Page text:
While ADHD and ASD can occur at the same time, the two disorders are not related. Autism spectrum disorders are developmental conditions that can affect language, social, learning, and behavioral skills, while ADHD typically concerns one’s ability to pay attention and control their impulses. As with most neurodevelopmental disorders, having ADHD increases the chances of ASD, and vice-versa – it’s estimated that the two co-occur 21% of the time. Scientists also suspected that the two are genetically interlinked.  


 

Is ADHD Genetic?

No one knows exactly what causes ADHD. Scientists have identified that the root of ADHD is a  neurological dysfunction that takes place in the processes associated with the production or use of dopamine and norepinephrine in the brain, but this doesn’t tell ordinary people much about what they can do to prevent disorder onset or progression. What we do know is that ADHD has a heritability of 74%, which means that in the vast majority of cases, its causes are genetic.

Environmental Causes

Scientists are also investigating environmental causes that can lead to the development of ADHD.

  • Brain injury and trauma. Studies show that approximately 5% of ADHD cases are caused by brain damage and that 30% of children with traumatic brain injuries go on to develop ADHD.
  • Smoking and alcohol use during pregnancy. Drinking during pregnancy can cause fetal alcohol spectrum disorders, including ADHD. Smoking and exposure to nicotine smoke can also increase the chances of ADHD.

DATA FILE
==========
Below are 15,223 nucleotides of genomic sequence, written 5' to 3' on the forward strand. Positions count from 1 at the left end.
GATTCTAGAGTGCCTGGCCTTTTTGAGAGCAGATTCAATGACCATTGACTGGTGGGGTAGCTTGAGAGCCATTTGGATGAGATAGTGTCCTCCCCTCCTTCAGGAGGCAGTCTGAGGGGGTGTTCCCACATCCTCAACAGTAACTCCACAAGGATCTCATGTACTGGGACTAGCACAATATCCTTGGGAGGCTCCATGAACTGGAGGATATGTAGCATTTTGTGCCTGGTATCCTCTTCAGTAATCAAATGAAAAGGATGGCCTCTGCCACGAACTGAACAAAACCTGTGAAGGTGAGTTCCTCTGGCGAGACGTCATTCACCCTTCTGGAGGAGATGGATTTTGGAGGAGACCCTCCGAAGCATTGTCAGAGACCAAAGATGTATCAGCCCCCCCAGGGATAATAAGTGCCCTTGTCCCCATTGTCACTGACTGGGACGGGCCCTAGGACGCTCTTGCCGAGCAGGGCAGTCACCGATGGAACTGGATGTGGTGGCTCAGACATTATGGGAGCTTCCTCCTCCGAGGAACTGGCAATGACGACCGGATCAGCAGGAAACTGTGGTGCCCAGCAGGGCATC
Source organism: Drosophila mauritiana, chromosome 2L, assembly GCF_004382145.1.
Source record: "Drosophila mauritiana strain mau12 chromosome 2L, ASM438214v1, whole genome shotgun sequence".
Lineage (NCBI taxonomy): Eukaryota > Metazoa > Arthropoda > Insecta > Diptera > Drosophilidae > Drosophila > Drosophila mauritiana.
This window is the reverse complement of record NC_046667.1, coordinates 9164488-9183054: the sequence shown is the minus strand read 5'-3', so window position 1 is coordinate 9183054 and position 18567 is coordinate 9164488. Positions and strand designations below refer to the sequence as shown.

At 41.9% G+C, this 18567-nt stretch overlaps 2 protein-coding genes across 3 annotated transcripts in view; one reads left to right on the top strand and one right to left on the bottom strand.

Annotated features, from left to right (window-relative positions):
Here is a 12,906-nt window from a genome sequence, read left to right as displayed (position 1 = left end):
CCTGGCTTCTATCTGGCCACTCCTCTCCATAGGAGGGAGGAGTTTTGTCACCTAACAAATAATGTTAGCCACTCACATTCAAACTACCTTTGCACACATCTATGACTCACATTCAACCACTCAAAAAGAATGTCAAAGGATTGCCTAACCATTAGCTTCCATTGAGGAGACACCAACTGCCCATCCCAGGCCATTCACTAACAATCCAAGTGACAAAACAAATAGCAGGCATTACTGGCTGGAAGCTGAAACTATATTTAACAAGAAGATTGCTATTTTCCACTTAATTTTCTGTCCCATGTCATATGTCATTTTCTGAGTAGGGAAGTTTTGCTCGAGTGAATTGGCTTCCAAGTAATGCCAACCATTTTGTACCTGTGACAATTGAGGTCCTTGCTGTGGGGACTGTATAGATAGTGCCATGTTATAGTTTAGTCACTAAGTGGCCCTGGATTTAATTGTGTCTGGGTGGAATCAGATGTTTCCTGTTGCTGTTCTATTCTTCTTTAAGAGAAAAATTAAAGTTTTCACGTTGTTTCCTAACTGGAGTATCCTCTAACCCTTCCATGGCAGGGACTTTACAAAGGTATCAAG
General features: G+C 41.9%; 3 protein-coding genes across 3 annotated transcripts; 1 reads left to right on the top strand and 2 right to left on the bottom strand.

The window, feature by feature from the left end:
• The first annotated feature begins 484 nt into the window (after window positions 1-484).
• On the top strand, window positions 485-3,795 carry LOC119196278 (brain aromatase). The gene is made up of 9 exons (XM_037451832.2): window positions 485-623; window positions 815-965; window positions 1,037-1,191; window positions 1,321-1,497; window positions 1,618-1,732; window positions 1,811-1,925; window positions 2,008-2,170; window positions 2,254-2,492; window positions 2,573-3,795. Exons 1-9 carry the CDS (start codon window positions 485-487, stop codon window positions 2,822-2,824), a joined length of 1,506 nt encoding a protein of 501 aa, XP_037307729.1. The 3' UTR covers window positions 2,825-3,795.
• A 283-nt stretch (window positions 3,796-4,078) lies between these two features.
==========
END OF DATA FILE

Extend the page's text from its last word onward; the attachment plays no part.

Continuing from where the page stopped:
• Premature birth and birth weight. Extremely low birth weight has been associated with an increased risk of developing ADHD.
  • Exposure to environmental toxins. Some studies suggest that exposure to toxins, such as lead or PCBs, either in pregnancy or early childhood can lead to the onset of ADHD.
  • Gut microbiome. Scientists have begun to investigate the link between neurodevelopmental disorders and gut health. While more studies are needed to draw proper conclusions, for the moment it has been shown that people with ADHD have a different composition of gut bacteria than healthy controls.

ADHD in Adulthood

Does ADHD get worse with age?

It’s estimated that approximately 65% of children diagnosed with ADHD continue to experience symptoms as adults. While most symptoms are known to diminish with age – particularly with the help of a good treatment plan – the ones that linger can negatively impact quality of life. Out of the three ADHD subgroups, inattentive ADHD is the one that most frequently extends into adulthood. Inattentive individuals are erratic and disorganized and may frequently experience difficulties in both their personal and professional lives because of their symptoms.